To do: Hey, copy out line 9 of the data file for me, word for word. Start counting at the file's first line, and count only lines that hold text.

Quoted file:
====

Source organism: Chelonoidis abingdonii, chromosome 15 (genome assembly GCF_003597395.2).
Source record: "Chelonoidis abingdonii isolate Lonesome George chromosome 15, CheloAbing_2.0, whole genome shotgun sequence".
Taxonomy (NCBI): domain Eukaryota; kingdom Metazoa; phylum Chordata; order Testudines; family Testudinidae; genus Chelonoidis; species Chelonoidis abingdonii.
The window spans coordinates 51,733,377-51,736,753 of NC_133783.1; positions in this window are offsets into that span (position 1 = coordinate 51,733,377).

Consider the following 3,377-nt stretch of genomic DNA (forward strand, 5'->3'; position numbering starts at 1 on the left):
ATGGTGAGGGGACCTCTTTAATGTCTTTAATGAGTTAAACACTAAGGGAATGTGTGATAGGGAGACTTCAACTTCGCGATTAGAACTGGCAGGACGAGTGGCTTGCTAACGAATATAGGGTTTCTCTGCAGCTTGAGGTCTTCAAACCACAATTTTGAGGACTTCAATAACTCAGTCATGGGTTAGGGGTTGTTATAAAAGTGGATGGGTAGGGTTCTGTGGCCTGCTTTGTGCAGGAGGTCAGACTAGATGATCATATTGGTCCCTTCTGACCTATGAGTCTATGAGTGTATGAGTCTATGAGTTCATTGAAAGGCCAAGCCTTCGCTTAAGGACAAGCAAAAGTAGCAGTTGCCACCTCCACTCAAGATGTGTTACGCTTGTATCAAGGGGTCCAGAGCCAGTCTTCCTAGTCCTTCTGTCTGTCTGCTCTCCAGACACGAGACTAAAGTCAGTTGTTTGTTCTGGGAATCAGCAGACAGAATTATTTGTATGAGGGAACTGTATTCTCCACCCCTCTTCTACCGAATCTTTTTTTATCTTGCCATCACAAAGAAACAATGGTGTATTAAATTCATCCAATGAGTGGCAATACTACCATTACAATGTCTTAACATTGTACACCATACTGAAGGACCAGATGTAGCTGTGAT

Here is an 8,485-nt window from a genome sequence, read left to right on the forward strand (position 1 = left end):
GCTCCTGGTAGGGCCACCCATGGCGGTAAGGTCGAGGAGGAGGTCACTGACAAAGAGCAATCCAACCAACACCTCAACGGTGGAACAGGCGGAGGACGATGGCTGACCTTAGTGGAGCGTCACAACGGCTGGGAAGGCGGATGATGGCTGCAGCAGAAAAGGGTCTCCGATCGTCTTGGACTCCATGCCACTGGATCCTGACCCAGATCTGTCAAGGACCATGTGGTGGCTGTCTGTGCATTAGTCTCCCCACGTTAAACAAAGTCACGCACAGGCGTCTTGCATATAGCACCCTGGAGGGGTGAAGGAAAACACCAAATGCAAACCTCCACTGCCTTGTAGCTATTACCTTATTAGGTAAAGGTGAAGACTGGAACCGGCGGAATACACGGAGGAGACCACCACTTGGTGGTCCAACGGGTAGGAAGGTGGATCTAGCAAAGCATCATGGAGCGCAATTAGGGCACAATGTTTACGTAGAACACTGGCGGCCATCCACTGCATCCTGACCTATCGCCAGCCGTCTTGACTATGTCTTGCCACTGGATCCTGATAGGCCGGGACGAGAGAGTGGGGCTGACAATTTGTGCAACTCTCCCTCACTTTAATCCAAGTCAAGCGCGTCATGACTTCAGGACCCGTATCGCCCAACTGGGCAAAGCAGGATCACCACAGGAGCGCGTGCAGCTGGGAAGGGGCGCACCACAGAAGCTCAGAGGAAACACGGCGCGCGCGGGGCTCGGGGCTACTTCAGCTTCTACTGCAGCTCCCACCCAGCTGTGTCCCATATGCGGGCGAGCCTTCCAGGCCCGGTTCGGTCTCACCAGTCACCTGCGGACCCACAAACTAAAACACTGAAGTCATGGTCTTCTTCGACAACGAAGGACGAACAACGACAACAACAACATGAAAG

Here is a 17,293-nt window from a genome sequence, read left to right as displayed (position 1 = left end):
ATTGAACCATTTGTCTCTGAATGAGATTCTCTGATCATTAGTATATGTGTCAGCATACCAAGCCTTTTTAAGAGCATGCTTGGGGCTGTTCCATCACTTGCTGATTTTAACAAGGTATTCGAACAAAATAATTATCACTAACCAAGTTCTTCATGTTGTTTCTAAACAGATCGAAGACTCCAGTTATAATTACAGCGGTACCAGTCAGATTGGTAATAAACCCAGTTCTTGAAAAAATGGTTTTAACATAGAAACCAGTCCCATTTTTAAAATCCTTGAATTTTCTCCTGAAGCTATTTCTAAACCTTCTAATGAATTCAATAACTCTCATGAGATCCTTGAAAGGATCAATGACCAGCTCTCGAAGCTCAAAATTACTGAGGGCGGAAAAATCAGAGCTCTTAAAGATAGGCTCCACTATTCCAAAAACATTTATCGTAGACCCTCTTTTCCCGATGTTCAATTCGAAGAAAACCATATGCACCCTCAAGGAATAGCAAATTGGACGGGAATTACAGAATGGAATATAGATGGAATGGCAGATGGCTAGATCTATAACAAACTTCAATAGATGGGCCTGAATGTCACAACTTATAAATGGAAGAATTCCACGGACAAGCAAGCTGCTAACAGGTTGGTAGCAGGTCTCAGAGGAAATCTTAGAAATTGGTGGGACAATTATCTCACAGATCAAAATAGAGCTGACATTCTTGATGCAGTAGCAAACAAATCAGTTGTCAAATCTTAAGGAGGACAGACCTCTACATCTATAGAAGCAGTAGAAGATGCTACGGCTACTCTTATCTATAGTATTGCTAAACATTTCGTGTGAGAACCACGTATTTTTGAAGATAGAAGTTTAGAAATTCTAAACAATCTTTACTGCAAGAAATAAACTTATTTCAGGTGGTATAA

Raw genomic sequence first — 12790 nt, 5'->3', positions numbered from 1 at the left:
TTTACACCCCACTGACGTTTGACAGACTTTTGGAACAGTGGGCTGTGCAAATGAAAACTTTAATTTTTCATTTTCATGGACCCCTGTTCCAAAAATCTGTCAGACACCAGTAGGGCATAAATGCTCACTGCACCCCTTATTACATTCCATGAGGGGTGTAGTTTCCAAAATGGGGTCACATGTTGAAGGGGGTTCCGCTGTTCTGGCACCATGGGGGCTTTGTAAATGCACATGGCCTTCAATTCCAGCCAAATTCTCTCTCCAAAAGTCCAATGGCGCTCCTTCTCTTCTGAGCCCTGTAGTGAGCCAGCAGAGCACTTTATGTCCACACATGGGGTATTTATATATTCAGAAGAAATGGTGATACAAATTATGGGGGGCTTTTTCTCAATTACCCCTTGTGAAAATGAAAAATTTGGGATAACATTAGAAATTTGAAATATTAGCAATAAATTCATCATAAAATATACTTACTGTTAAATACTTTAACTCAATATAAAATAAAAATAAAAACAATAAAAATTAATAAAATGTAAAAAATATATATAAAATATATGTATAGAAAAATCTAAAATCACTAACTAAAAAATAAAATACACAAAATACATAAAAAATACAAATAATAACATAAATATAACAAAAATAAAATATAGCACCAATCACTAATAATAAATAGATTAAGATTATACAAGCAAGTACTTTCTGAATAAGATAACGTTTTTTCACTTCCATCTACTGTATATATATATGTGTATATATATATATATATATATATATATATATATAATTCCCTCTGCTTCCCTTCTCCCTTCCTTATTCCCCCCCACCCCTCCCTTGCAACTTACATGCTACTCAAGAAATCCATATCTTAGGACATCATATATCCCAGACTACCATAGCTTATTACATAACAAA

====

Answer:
Here is a 17,293-nt window from a genome sequence, read left to right as displayed (position 1 = left end):